Official denials and a seeming lack of awareness of the activities of these companies also demonstrate the enfeebled state of the Nigerian state, said Kayode Soremekun, a professor of international relations at the University of Lagos.

My own problem here is that the ministry of internal affairs and ministry of defence are not aware of their existence,” Soremekun said. “It is either one or two things: the ministry of defence is genuinely ignorant of this particular development, or it is pretending. Either way it does not bode well for the Nigerian state. And it simply shows what a lot of people had thought all along, that those who really control the Nigerian state, those who really determine what happens in the Nigerian state, cannot even be located in this country. You can locate them offshore.”

Since our laws do not allow for foreign owned security company to operate locally, most of these private security contractors have resorted to calling themselves “risk management consultants” rather than hired guns.

This way, they are able to provide a cocktail of services and products that are not different from what regular private military companies provide– or what the same companies do elsewhere in countries like Sierra Leone

Most of the companies are not forthcoming about their activities, for example:

At Control Risk, yet another of these security companies active in the Niger Delta, company spokesman, Edward Murray, told Next on Sunday to “go to hell” when asked to help define the scope of their Nigerian operations.

The company states that it is in Nigeria to protect British oil workers and names “a large oil producer” as a client. However, its mission includes, according to its official web site, “the provision of technical security services (onshore and offshore) and sophisticated management of security strategy in places where security is linked to broader issues of social performance.” In plain English, the company guards oil company interests against restive locals.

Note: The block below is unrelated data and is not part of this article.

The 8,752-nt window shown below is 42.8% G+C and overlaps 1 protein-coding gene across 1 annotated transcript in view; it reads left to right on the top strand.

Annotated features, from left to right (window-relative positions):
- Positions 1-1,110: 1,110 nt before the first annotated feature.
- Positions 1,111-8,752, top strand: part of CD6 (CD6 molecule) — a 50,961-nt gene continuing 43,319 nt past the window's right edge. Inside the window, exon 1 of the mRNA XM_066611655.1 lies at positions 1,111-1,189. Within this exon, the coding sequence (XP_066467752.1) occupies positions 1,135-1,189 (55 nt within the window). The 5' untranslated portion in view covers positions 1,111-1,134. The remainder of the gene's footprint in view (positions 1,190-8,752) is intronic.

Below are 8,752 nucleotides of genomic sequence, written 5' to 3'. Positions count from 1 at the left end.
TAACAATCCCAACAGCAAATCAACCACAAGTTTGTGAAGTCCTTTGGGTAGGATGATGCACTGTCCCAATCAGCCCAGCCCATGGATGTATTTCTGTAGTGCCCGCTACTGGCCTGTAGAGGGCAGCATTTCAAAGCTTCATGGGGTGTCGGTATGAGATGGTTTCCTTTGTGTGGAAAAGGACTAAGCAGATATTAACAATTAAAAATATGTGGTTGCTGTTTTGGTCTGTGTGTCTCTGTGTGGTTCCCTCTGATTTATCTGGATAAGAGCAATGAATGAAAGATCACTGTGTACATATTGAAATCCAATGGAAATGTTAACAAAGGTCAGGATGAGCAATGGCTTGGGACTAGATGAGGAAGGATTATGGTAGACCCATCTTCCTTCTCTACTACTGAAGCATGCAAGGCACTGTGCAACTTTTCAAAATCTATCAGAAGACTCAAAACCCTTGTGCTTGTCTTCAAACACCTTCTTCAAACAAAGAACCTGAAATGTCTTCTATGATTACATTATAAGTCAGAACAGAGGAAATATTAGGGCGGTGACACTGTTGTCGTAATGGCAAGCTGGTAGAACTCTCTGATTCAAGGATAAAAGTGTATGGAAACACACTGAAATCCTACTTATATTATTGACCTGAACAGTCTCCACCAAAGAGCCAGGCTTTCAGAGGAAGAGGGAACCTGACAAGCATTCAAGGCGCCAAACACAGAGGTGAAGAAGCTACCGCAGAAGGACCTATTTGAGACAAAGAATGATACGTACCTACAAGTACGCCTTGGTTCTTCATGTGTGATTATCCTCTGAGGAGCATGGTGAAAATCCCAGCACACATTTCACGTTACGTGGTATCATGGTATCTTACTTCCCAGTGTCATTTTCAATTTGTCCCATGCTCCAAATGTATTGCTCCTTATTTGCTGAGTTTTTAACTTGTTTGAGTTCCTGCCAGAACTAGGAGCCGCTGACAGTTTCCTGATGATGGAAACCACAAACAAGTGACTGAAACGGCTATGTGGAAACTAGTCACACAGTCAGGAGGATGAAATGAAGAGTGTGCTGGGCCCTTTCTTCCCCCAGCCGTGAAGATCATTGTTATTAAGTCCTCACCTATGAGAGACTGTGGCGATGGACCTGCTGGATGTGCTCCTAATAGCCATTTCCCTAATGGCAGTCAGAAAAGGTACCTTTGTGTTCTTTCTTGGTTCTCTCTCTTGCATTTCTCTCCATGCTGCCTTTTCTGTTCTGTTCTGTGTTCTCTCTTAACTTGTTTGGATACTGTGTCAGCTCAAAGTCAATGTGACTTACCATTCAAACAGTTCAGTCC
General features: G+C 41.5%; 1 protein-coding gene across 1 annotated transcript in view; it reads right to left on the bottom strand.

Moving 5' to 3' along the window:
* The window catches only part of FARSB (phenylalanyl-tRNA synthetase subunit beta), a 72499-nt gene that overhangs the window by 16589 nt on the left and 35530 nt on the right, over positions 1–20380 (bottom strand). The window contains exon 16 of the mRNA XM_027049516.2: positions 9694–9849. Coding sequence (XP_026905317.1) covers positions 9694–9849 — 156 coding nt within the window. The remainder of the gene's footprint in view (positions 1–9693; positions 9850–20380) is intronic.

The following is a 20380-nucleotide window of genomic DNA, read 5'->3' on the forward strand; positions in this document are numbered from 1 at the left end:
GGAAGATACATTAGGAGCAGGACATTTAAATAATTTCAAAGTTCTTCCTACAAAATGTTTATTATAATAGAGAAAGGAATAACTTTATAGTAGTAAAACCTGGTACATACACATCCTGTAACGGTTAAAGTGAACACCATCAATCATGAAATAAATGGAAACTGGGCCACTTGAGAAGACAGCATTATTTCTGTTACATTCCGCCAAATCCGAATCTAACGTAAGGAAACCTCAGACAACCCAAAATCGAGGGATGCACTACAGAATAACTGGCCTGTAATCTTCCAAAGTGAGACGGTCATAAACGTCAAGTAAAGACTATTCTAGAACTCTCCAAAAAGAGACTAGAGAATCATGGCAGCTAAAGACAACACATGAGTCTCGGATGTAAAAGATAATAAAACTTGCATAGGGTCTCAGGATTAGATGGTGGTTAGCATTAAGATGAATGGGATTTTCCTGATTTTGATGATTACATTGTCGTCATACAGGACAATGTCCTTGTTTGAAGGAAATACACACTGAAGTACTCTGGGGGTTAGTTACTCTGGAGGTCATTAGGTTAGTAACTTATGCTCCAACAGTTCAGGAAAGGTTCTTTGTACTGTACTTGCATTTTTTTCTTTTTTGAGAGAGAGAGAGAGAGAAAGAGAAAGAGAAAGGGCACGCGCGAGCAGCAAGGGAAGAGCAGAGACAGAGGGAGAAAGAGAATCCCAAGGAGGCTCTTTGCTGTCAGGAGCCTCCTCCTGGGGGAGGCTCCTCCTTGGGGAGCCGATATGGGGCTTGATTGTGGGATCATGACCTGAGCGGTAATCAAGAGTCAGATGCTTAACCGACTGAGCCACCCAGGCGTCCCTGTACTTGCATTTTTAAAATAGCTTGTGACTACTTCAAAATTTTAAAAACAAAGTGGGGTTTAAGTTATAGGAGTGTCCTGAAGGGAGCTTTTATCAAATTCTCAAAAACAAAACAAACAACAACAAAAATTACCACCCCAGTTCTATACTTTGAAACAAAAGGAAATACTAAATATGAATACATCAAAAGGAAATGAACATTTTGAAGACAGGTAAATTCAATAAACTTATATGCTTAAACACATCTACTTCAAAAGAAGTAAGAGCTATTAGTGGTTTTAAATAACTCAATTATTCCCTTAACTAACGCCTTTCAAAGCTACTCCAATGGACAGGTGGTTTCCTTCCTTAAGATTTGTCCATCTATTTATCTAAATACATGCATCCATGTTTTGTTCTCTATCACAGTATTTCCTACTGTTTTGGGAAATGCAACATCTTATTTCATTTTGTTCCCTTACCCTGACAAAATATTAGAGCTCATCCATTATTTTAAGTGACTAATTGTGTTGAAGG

The mercenary companies are there to protect the “rights” of the oil companies to kill and oppress the people of the Niger Delta, pollute their land and water, and steal the resources from under their feet.

The people who are suffering most are the women. They are also organizing and fighting back. So women and children will remain major targets of violent military governance.

Meredeth Turshen wrote in 2004:

Specific effects of oil development on women’s health seem not to have been investigated. Although I found an article on the effects of exposure of crocodiles to sub-lethal concentrations of petroleum waste drilling fluid in the Niger Delta basin, I could find nothing on the health of women who live near oil wells and oil production stations, and nothing on reproductive outcomes in areas adjacent to petrochemical plants. Yet it is known that cadmium, chromium, mercury, and lead are contained in the refinery effluents that are constantly discharged into nearby bodies of water. At high concentrations these metals cause metabolic malfunctions in human beings. They enter the food chain through the drinking water and the local fish that people consume. Fish store mercury without metabolizing it, and people who eat mercury-contaminated fish can contract Minamata disease.